How Morgan Stanley Made Lithium Inexcusably Cheap

Lithium stocks saw better days in early 2018.

Albemarle (ALB) slipped from a high of nearly $140 to $86.75.

Sociedad Quimica y Minera de Chile (SQM) fell from $64 to less than $46 before recovering.  FMC Corporation (FMC) plummeted from $98 to less than $75.

All thanks to a bearish forecast from Morgan Stanley, whose analysts predicted that lithium prices would fall significantly by 2021 on the heels of a massive spike in global supply.

They estimated that supply would far outweigh demand.

But as it turns out Morgan Stanley may not understand lithium at all when it comes to supply, demand or cost curve, according industry analyst Joe Lowry, of Global Lithium LLC. 

"Morgan Stanley's predictions of an additional 200K MT of supply from Chile by 2025 and a steep price decline is another demonstration of the "big name" analysts not understanding lithium supply, demand or the cost curve. Albemarle's La Negra II expansion taking years to ramp up is just one example of the difficulty bringing new capacity on-line. SQM has little incentive to expand beyond the ~50K MT required in their new agreement. The statement that 500K MT of new capacity will be online by 2025 is well off the mark"

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Even worse for Morgan Stanley, miners didn’t agree either.

According to Ken Ken Brinsden, chief executive of Australian lithium miner Pilbara Minerals, “I am firmly of the view that everyone, including Morgan Stanley, is grossly underestimating how quickly the market is moving on the demand side.”

Also, “Forecasts of oversupply also fail to take into account that few lithium processors have the capacity and ability to produce the very high-grade lithium compounds that batteries need,” said analyst Andrew Miller at Benchmark Mineral Intelligence, a UK-based battery metals consultancy, as quoted by Reuters.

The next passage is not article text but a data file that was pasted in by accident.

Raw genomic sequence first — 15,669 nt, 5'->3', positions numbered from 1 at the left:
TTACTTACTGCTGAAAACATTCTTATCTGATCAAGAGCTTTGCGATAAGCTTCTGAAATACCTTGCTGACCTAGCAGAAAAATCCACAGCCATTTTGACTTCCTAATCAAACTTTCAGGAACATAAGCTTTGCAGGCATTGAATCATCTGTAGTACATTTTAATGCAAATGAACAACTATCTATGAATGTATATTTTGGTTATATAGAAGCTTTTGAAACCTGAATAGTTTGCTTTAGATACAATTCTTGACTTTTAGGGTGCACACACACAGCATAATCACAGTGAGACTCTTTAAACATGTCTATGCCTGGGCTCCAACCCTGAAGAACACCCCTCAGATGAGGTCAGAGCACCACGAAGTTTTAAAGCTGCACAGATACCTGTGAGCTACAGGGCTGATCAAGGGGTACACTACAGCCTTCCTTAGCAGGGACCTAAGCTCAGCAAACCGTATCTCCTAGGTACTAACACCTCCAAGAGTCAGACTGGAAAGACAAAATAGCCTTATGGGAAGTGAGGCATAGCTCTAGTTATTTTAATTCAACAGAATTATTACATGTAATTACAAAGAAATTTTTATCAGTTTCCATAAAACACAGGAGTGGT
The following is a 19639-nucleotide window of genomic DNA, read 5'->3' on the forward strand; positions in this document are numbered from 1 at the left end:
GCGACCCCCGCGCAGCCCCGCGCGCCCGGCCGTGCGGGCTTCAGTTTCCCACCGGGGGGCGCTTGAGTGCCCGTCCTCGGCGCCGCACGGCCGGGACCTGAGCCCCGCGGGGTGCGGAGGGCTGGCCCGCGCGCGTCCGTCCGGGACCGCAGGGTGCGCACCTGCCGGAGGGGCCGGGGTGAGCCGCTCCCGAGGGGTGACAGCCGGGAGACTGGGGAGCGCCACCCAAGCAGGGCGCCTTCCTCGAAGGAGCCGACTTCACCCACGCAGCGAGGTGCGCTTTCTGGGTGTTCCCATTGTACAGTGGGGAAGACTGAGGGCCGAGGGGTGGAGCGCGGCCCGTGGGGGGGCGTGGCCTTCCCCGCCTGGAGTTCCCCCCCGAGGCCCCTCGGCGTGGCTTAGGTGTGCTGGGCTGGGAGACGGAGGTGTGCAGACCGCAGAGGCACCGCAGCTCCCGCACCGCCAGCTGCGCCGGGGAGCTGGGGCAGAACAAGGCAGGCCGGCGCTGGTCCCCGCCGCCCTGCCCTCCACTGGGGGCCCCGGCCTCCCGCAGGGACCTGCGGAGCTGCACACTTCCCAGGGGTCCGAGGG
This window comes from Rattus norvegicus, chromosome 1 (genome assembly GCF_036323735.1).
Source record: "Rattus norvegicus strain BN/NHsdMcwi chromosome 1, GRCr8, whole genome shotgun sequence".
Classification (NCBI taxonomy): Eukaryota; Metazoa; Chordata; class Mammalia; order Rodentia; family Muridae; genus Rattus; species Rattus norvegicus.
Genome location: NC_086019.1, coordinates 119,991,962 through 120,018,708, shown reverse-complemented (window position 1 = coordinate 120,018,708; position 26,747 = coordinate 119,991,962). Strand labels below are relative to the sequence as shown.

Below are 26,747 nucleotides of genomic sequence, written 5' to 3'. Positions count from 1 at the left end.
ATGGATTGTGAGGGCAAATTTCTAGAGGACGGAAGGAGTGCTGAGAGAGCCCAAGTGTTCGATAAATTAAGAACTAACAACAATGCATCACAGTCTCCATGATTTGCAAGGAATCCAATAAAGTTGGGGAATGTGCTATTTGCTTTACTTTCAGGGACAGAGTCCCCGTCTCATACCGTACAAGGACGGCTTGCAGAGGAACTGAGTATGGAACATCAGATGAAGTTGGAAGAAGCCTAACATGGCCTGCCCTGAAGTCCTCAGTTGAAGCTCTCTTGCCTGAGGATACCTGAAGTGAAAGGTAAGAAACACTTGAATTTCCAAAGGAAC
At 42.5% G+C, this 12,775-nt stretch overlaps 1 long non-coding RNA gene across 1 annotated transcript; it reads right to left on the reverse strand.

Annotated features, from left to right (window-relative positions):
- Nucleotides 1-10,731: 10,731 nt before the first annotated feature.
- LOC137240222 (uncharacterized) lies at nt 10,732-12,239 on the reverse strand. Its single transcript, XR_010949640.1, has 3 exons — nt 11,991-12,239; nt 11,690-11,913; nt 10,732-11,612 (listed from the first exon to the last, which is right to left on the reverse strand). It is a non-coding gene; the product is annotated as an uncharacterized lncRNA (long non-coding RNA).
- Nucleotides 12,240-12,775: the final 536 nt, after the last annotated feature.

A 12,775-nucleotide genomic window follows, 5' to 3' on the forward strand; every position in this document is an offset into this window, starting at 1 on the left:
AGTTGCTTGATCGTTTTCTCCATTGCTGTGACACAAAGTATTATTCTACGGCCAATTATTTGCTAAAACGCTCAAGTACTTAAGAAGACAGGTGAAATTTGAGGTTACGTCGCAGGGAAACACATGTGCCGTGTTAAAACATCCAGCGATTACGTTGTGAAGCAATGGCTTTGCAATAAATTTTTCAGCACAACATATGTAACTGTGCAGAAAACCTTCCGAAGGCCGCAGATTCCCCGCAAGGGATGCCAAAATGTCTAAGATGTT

Even Citigroup believed the lithium market was okay.

Citi argues that "we do not see a collapse in contract Li carbonate or hydroxide prices as predicted by the bears." Citi believes "a flat contract pricing scenario" is more likely -- and even there, the analyst doesn't think we'll see lithium prices flatten until "2019."

So, we really have to wonder what Morgan Stanley was thinking here.

But we should thank them, too. 

Without such poor analysis, we wouldn’t be gifted such an opportunity to buy exceptional lithium stocks at bargain basement prices. ALB for example expects for full-year 2018 revenue to fall in a range of $3.2 billion to $3.4 billion, with adjusted diluted EPS expected to fall between $5.00 and $5.40 this year.

That would represent year-over-year EPS growth of 9% to 17%.

Citigroup even upgraded the ALB stock to a buy from a neutral rating with a $106 price target from an initial target of $95, arguing that ALB “is one of the few producers that can provide reliable, large quantities of top-quality” lithium carbonate/hydroxide to battery makers.

These aren’t stocks to fear based on nonsense reporting from Morgan Stanley.

These are stocks you buy on ridiculous, and excessive fear.

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